At the centre of the action: thoughts on covering the general election

Journalists can have two results to the news of an election. For most of us (excluding those in Scotland) the news of a third vote in the space of three years can stir up fatigue as a voter. However, it’s the reporter within us that gets excited, knowing that UK politics is about to change once more, and we’re at the heart of the action.

My set-up for the evening, as I reported on the count in Mid Bedfordshire.

Annoyingly, with the EU referendum taking place on the week of Glastonbury, I was unable to cover it. So, naturally, when the surprise general election was announced, I was quick to ask the local media if I could help out.

This led to me working with the Broadcast Journalism Council and Radio LaB in Bedfordshire on their programme, The Vote. I was sent off to the Mid Bedfordshire count – an ultra-safe seat for the Conservatives and their candidate Nadine Dorries.

The night started with me heading into the offices of Central Bedfordshire Council, worried that a mere student reporter would be turned away by the security guard or the receptionist. Thankfully, I was quickly handed my visitors’ pass and escorted to the press room.

There’s always a sense of community that comes with hanging out with other reporters in a press room. A feeling of mutual stress (in that we are all rushing to meet deadlines) and excitement fills the air as I get settled down – laptop powered up, shorthand notebook open and mobile phone fully charged.

It was 20 minutes later that I had my first ‘two-way’ (a radio term for having a back-and-forth discussion between a reporter and presenter). I painted the scene of the constituency and gave details of some of the candidates, before it was back to work.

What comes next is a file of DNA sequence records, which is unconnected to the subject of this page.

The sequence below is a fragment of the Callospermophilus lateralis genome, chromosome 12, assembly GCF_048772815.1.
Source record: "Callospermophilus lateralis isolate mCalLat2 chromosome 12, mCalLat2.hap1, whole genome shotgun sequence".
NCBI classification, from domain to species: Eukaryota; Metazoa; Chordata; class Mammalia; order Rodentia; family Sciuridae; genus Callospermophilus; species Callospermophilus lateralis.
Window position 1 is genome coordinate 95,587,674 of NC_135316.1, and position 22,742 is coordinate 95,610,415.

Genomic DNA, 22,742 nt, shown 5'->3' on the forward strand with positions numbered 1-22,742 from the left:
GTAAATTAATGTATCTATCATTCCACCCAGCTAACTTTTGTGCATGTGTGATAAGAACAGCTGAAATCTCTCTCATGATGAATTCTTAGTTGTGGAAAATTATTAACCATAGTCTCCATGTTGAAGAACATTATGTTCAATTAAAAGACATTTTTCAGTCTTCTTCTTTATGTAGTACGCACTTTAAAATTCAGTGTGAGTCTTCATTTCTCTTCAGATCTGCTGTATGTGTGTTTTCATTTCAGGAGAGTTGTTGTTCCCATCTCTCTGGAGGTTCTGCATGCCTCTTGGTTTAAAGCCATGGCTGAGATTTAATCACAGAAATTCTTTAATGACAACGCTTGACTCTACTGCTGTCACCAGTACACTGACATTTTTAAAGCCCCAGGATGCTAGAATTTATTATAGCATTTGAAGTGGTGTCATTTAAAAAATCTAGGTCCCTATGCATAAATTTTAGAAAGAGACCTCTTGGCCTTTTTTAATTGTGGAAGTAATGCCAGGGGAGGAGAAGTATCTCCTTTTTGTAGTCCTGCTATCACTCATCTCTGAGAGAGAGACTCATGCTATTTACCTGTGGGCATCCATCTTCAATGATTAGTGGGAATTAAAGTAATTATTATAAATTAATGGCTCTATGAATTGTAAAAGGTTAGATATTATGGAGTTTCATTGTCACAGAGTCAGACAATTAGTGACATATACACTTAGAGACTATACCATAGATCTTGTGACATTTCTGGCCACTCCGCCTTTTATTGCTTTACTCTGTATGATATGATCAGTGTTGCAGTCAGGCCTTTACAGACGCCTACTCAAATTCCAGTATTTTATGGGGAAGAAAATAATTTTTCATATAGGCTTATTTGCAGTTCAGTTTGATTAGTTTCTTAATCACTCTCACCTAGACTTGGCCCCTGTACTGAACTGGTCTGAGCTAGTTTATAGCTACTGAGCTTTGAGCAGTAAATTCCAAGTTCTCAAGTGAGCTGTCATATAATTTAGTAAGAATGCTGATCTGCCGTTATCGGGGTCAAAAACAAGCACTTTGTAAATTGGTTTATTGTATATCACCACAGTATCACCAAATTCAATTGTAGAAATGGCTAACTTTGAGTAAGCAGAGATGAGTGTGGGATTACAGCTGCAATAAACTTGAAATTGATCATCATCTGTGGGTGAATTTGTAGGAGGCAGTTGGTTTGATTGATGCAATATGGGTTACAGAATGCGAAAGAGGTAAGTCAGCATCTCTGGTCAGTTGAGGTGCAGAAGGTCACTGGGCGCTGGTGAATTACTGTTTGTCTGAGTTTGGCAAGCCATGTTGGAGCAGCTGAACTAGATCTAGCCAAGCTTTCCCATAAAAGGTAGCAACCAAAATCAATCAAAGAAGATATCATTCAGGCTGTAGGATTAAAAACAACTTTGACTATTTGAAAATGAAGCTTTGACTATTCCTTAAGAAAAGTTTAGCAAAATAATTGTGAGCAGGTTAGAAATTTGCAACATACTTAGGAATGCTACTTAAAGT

It wasn’t long before the Liberal Democrat candidate came in to say hello, and I had my first interview of the night. Due to the rules in place around the count, reporters weren’t able to go into the marquee where staff were counting the votes, and so a member of staff had to go in and track down candidates on our behalf.

Once the first interview was out of the way, then things started to pick up. I had to edit the recording to get a solid 30-second clip, whilst also grabbing a quick snack (a sweet chicken sandwich which sadly, wasn’t too pleasant), composing tweets for Twitter and doing the occasional two-way. Much like in a normal newsroom scenario, work was starting to pile up, and the night started to pick up pace.

The Labour candidate was next to come into the press room for interviews, and it was whilst transcribing the recording that the news came through: the result was due to be announced shortly.

Plenty of Skype calls and phone calls were made to the studio as I sprinted into the marquee. A particular highlight at this point of the night was the fact that I posted news of the result ahead of the BBC – get in!

After that, I was able to speak to two more candidates and do a final two-way before packing up for the night. On the whole, regardless of the party allegiance, everyone was up for a chat – even when a serious election was taking place.